9. Price V. Fishback & Shawn Everett Kantor, 1995. "Did Workers Pay for the Passage of Workers' Compensation Laws?," The Quarterly Journal of Economics, Oxford University Press, vol. 110(3), pages 713-742.
  10. Hoyt Bleakley & Ann E. Ferris & Jeffrey C. Fuhrer, 1999. "New data on worker flows during business cycles," New England Economic Review, Federal Reserve Bank of Boston, issue Jul, pages 49-76.
  11. Marianne Bitler & Lucie Schmidt, 2006. "Health disparities and infertility: impacts of state-level insurance mandates," Department of Economics Working Papers 2006-04, Department of Economics, Williams College, revised Nov 2006.
  12. Zavodny, Madeline & Bitler, Marianne P., 2010. "The effect of Medicaid eligibility expansions on fertility," Social Science & Medicine, Elsevier, vol. 71(5), pages 918-924, September.
  13. Thomas DeLeire & Leonard Lopoo & Kosali Simon, 2011. "Medicaid Expansions and Fertility in the United States," Demography, Springer;Population Association of America (PAA), vol. 48(2), pages 725-747, May.
  14. Summers, Lawrence H, 1989. "Some Simple Economics of Mandated Benefits," American Economic Review, American Economic Association, vol. 79(2), pages 177-183, May.
  15. David M. Cutler & Brigitte C. Madrian, 1998. "Labor Market Responses to Rising Health Insurance Costs: Evidence on Hours Worked," RAND Journal of Economics, The RAND Corporation, vol. 29(3), pages 509-530, Autumn.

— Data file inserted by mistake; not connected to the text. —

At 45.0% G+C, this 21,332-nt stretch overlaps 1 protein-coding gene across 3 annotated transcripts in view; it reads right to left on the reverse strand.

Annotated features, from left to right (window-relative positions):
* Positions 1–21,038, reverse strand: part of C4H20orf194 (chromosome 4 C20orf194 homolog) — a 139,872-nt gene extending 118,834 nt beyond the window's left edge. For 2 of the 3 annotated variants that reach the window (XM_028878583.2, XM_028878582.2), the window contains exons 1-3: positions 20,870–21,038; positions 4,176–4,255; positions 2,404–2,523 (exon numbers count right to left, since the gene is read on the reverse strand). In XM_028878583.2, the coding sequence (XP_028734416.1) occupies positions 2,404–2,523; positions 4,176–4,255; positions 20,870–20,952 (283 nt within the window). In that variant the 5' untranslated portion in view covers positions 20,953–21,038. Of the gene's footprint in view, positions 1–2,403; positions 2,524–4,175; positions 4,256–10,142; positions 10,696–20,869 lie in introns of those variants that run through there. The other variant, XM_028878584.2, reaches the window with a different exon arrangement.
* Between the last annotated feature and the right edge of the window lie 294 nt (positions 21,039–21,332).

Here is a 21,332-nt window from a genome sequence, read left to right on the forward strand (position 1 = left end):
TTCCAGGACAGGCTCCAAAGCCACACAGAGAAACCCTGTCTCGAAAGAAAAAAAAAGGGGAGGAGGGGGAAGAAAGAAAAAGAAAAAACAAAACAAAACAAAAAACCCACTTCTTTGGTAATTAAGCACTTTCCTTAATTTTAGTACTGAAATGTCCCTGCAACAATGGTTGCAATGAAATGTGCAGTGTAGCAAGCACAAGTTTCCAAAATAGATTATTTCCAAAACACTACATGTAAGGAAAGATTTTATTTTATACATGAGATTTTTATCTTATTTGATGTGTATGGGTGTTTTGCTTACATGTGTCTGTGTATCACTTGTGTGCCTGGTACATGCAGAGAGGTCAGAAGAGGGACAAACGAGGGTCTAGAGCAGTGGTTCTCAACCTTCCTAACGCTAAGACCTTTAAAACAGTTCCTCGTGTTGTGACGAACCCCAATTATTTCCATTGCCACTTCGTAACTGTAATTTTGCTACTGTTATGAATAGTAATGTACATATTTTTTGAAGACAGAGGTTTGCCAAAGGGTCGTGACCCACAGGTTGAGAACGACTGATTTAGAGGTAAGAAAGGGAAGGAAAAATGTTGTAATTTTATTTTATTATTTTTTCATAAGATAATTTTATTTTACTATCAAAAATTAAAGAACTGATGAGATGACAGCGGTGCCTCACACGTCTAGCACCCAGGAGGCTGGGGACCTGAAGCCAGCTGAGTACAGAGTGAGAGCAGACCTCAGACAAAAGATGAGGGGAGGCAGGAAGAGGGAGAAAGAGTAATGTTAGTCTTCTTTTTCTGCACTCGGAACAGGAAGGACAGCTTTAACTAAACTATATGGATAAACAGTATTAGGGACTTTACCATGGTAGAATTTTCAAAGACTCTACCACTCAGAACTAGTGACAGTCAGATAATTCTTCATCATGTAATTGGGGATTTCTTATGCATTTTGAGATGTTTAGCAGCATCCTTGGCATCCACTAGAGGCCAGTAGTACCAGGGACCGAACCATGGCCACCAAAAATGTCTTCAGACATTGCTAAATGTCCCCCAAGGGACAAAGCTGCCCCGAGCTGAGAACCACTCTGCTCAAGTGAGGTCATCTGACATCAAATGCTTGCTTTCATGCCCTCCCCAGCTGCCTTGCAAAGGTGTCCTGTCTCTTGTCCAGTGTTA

16. Giacomini, M. & Hurley, J. & Stoddart, G., 2000. "The many meanings of deinsuring a health service: the case of in vitro fertilization in Ontario," Social Science & Medicine, Elsevier, vol. 50(10), pages 1485-1500, May.
  17. repec:cup:apsrev:v:63:y:1969:i:03:p:880-899_00 is not listed on IDEAS
  18. Jensen, Gail A & Gabel, Jon R, 1992. "State Mandated Benefits and the Small Firm's Decision to Offer Insurance," Journal of Regulatory Economics, Springer, vol. 4(4), pages 379-404, December.
  19. Madrian, Brigitte & Cutler, David, 1998. "Labor Market Responses to Rising Health Insurance Costs," Scholarly Articles 2643643, Harvard University Department of Economics.
  20. Cseh Attila, 2008. "Labor Market Consequences of State Mental Health Parity Mandates," Forum for Health Economics & Policy, De Gruyter, vol. 11(2), pages 1-34, April.
  21. Nasser Daneshvary & Terrence M. Clauretie, 2007. "Gender Differences In The Valuation Of Employer-Provided Health Insurance," Economic Inquiry, Western Economic Association International, vol. 45(4), pages 800-816, October.
  22. Adams, Scott, 2007. "Health insurance market reform and employee compensation: The case of pure community rating in New York," Journal of Public Economics, Elsevier, vol. 91(5-6), pages 1119-1133, June.
  23. Kowalski Amanda E. & Congdon William J. & Showalter Mark H., 2008. "State Health Insurance Regulations and the Price of High-Deductible Policies," Forum for Health Economics & Policy, De Gruyter, vol. 11(2), pages 1-26, November.